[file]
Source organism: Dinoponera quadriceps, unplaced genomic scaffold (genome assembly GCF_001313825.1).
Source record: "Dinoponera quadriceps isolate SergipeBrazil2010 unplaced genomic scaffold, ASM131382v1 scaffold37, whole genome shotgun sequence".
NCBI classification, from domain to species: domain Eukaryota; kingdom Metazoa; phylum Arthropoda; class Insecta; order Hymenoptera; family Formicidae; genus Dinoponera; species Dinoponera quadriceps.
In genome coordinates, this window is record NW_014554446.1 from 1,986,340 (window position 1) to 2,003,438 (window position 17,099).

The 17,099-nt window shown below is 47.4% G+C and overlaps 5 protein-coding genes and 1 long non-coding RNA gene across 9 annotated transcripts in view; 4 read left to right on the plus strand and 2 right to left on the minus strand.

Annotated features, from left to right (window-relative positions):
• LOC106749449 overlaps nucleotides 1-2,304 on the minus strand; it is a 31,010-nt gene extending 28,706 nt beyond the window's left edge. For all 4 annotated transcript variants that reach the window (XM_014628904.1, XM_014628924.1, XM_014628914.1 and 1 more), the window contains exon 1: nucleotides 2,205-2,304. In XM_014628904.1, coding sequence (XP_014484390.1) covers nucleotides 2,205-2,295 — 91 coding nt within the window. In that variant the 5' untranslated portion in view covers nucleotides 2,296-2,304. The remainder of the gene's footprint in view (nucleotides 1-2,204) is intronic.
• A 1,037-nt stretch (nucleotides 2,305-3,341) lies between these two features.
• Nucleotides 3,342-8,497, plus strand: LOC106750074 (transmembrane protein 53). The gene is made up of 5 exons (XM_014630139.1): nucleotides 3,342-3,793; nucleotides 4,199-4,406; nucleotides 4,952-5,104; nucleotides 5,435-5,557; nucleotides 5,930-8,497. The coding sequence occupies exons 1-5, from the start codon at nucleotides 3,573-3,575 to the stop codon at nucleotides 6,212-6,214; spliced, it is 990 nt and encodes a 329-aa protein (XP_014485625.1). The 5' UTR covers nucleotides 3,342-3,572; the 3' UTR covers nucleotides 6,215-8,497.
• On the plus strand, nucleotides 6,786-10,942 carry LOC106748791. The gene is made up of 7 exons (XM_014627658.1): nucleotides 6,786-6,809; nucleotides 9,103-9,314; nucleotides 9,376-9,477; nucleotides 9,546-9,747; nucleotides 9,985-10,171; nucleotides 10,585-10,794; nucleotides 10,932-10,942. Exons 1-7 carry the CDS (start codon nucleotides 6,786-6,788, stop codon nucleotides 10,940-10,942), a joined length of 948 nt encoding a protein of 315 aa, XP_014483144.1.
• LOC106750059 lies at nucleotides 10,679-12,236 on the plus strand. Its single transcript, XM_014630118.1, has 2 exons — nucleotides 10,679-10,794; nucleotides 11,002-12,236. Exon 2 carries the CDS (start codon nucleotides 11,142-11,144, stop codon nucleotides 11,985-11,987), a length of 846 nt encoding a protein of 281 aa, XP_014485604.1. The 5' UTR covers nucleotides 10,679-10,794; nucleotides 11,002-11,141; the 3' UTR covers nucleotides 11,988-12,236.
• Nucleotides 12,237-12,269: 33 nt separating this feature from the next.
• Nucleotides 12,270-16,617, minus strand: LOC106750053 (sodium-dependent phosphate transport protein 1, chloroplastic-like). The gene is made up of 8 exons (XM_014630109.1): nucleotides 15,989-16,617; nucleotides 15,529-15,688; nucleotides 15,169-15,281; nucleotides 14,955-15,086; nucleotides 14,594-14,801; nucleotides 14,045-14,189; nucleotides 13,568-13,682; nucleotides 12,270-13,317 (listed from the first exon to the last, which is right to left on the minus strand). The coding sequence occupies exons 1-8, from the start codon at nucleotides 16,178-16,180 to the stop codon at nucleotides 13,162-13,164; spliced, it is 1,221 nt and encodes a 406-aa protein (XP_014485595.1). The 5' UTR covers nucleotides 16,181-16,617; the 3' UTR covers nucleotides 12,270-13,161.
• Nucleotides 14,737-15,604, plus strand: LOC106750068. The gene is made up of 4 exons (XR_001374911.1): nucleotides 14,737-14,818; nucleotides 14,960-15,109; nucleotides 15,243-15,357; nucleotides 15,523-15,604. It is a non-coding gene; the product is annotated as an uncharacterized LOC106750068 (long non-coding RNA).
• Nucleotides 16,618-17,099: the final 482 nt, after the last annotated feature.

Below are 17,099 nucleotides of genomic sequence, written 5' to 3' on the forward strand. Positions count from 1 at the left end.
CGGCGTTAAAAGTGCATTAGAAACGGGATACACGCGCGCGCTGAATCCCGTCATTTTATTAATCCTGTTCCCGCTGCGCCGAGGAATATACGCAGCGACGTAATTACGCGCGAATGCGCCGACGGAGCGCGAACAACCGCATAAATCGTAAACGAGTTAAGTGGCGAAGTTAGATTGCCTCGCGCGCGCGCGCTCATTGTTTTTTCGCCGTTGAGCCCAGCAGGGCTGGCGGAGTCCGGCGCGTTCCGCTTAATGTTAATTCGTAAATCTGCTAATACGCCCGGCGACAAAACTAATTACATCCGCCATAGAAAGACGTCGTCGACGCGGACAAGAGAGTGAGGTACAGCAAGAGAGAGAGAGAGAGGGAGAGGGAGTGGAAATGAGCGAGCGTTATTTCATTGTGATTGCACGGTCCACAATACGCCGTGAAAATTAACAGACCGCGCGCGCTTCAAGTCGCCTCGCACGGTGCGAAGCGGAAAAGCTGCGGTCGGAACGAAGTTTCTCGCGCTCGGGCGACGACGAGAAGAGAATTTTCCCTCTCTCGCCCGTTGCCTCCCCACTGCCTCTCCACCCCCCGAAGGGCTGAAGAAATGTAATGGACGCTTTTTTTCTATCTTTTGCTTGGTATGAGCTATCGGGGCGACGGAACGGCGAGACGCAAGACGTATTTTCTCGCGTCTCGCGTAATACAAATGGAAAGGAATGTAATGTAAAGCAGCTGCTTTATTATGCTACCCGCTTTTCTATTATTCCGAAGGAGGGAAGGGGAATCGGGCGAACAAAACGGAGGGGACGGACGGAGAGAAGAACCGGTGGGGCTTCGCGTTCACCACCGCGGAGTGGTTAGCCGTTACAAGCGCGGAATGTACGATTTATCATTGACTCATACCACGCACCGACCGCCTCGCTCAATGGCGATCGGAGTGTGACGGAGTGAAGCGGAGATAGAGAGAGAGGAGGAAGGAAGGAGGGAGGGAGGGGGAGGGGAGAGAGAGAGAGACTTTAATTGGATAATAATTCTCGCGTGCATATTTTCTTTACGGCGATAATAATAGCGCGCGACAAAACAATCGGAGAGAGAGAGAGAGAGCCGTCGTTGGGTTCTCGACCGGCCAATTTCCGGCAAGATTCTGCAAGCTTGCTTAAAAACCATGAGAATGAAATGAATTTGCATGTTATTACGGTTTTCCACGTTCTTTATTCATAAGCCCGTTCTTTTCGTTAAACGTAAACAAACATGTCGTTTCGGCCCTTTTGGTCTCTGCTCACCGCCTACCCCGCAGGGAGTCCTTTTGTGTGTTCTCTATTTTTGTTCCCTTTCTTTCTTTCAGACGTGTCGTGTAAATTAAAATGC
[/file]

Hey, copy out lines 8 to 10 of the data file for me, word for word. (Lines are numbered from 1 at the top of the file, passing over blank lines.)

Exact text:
• A 1,037-nt stretch (nucleotides 2,305-3,341) lies between these two features.
• Nucleotides 3,342-8,497, plus strand: LOC106750074 (transmembrane protein 53). The gene is made up of 5 exons (XM_014630139.1): nucleotides 3,342-3,793; nucleotides 4,199-4,406; nucleotides 4,952-5,104; nucleotides 5,435-5,557; nucleotides 5,930-8,497. The coding sequence occupies exons 1-5, from the start codon at nucleotides 3,573-3,575 to the stop codon at nucleotides 6,212-6,214; spliced, it is 990 nt and encodes a 329-aa protein (XP_014485625.1). The 5' UTR covers nucleotides 3,342-3,572; the 3' UTR covers nucleotides 6,215-8,497.
• On the plus strand, nucleotides 6,786-10,942 carry LOC106748791. The gene is made up of 7 exons (XM_014627658.1): nucleotides 6,786-6,809; nucleotides 9,103-9,314; nucleotides 9,376-9,477; nucleotides 9,546-9,747; nucleotides 9,985-10,171; nucleotides 10,585-10,794; nucleotides 10,932-10,942. Exons 1-7 carry the CDS (start codon nucleotides 6,786-6,788, stop codon nucleotides 10,940-10,942), a joined length of 948 nt encoding a protein of 315 aa, XP_014483144.1.